Family Magazine

Joe’s Letters, WWII: “Long Johns? Are You Kidding Me?!”

By Saveeverystep @saveeverystep

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A bit of background for newcomers

Joe (aka ‘Mac’ to his RAF comrades) was my Uncle, but we never met. His precious letters have come into my possession some near-70 years after they were written. It is my honor to transcribe them, and the poignancy of hindsight about what happened to Joe makes this all the more difficult to write, but all the more important that I do. One letter will be posted to this Blog each and every Friday until they are done.

Please see below for a link to Joe’s full story and the other letters in this series so far.

In this letter, Joe has left Stranraer in Scotland and moved (again). He is 6 months in to his RAF experiences and is wearing his stripes with pride.

Letter 39 – 15th June 1944

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Letter transcript:

“3050664 Sgt. Thompson

c/o Sergeants Mess

RAF Station

Upper Heyford


Night Weds.

Dear Mom and Kids,

The first day is over. Only just. Gosh, some day! First we had some special photos taken. Can’t tell you about that. Shhh!! We then had our docs signed in and our pay-books checked. Still don’t know the next pay-day. nobody does or so it seems!! We then had a Dental Inspection and dang me if I’m not due for a tiny filling! I’m haunted by all the stooge Dentists in this RAFF racket!!! After that we had our F.F.I and medicals. Then came dinner. Oh boy, some meal! After dinner we had a long security lecture, after that cam e a Kit inspection and after that came a Flying Clothing check-up! We then staggered off for tea. Oh boy, some  tea!!!

After we had partially recovered we went to the stores for a nice(?) big pile of extra flying clothing!! How I shall get home with that, I don’t know. It consists of 3 sets of what we call Long Johns. Those are long wool pants and vests! Blimey they make me cringe to think of ‘em! Thank goodness we only use ‘em on ‘ops’. We have also had a large thick heavy polo neck sweater! An oxygen mask – inter-comm and emergency oxygen  tube came last of all. I can’t get the darned stuff into my Kit bags!!! Hell what a time! 

By the way, while I think about it we are due for a day off next Tuesday. I say due. I may try to stagger in the general direction of Northfield. Keep your eyes skinned for a physical wreck in his best blue. If the day off is stopped I shall let you know.

Has Jean written yet? If she is still away I guess not. I wrote her last night and I guess I shall tonight too! I’m writing this in our Mess bar. Not a bad place at all. Tomorrow we get  about 8 hours on guns alone besides other stuff. Yes, we have to work here.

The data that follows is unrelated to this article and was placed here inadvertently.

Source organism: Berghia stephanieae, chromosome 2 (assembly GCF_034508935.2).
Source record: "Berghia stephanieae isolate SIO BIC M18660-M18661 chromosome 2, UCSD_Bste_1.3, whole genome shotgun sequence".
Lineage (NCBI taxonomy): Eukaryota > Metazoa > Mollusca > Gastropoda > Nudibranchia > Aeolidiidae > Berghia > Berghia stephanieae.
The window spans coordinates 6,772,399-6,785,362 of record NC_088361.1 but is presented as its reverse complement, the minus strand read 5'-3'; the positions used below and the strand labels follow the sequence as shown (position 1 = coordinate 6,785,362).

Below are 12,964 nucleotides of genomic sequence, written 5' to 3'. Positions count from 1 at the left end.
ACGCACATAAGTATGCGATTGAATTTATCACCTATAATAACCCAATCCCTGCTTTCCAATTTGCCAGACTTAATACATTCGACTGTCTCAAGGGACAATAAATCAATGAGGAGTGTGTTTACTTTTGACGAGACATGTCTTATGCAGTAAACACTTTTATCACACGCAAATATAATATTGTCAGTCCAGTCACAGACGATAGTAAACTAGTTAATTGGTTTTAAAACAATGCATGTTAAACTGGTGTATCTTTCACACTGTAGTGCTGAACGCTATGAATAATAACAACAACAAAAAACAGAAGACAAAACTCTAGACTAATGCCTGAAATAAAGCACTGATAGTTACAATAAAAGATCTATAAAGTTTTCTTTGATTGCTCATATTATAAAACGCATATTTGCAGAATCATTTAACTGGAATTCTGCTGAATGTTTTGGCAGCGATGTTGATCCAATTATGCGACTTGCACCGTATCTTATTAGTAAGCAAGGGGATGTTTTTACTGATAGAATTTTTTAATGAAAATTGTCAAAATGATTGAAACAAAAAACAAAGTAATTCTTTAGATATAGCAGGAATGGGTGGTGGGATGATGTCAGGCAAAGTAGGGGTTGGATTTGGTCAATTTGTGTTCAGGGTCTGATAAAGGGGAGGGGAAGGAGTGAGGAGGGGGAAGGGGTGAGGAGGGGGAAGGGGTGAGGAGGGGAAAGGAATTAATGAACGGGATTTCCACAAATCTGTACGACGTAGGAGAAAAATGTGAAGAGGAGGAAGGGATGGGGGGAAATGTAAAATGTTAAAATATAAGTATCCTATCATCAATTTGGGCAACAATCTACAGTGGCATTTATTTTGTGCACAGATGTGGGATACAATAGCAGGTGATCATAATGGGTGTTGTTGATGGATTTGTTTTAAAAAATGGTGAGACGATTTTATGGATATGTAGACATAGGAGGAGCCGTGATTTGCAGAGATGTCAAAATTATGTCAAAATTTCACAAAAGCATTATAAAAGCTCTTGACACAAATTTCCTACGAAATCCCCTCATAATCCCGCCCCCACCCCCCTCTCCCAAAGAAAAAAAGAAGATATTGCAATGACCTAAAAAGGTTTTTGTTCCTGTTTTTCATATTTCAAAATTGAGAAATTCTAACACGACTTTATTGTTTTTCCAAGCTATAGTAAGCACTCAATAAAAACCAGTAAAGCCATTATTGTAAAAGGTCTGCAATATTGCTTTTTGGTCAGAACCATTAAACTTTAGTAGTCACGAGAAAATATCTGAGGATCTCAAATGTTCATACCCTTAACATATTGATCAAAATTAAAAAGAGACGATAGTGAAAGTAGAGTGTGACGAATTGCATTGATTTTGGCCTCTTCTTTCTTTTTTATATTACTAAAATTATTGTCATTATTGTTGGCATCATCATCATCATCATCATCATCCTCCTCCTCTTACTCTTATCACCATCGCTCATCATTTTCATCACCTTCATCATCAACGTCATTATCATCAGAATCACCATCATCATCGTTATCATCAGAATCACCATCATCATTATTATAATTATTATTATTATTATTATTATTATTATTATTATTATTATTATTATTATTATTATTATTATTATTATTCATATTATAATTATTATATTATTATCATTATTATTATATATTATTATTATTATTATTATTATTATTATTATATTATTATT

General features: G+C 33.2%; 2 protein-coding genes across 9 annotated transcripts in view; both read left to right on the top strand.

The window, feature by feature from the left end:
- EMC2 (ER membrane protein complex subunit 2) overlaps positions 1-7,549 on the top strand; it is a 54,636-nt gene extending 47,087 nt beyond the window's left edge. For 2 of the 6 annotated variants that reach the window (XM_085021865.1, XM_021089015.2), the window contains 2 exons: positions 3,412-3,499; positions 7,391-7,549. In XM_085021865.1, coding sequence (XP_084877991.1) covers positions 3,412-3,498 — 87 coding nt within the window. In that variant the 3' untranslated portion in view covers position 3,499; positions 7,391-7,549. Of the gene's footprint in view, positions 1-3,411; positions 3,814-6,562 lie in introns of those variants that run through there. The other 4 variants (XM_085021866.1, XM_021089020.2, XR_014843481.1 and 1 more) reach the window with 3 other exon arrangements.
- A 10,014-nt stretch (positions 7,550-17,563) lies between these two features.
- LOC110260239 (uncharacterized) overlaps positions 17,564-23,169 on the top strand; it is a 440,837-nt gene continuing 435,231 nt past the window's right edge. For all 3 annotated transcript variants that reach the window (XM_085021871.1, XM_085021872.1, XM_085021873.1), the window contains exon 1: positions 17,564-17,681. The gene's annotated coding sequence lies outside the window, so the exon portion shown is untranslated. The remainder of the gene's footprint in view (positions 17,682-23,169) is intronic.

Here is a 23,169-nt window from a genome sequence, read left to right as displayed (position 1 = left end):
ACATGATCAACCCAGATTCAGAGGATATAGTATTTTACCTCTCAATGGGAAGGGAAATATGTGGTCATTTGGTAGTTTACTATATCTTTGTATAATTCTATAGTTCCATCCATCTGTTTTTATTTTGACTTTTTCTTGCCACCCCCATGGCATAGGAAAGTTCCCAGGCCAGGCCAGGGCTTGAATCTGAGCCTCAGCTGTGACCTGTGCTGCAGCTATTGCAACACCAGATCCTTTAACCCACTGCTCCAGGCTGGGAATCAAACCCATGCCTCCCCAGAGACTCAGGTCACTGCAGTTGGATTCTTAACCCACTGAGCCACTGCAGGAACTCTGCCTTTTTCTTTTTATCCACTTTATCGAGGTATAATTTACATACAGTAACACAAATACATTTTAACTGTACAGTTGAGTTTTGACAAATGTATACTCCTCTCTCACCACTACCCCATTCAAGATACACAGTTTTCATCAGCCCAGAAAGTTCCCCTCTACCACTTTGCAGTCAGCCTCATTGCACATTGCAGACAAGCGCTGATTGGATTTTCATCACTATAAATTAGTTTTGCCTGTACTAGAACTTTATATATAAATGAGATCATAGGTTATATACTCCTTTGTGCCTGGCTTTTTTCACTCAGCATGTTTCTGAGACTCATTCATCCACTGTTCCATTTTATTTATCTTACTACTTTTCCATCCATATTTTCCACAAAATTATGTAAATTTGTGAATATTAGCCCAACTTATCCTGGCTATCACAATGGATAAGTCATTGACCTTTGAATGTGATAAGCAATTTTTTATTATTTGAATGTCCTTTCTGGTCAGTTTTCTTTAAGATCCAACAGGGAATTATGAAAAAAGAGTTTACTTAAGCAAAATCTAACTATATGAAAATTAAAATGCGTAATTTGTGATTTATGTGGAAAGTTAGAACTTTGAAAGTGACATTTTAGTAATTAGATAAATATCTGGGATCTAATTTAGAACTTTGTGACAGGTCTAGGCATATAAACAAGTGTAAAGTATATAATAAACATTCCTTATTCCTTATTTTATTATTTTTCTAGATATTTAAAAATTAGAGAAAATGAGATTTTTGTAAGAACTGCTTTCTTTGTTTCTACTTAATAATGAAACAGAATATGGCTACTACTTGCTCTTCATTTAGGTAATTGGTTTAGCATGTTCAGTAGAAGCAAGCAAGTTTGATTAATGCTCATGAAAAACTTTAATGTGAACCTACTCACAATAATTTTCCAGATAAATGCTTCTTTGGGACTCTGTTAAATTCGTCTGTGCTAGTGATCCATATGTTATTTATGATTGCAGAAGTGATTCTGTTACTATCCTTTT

When we start our flying we do  3-4-6 and 8 hours trips each time. Our trips may be out over the North sea for a bit then across England to the Irish sea and up north or anywhere. You can go a long way at 200 mph. for 6 to 8 hours!!! I’ll tell you all about the trips when I start.

Guess I’m run dry for news but I’ll write tomorrow if I can swipe some ink!

Til then Toodle-oo.

Love Joe xxxx”

*The F.F.I. (or Free From Infection) was a regular inspection carried out on servicemen. Men were required to strip (apart from their socks and boots) and be inspected for the presence of sexually transmitted diseases. Nice.

Settled in to his new base at Upper Heyford, Joe is finding out what it means to be Ops-ready. He is clearly taken aback by the amount of flying kit that they are expected to need (let alone carry) and obviously delighted at the prospect of wearing woolly Long Johns under his flying suit! Perhaps he will learn to love them when it’s 30 degrees below?

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To read more about Joe’s letters please follow this link. There you will find the full selection of letters to date, as well as more information about his fascinating yet ultimately tragic story.

He was our family hero. He IS our family hero. If I knew how to complete an effective RAF salute, I would salute you now, Joe. Long may your memory live in our family stories. I hope to post a new letter from Joe’s correspondence with his Mother here every Friday until they’re done. It will be a turbulent and heart-wrenching journey. Subscribe to the Blog to make sure you don’t miss any of it.

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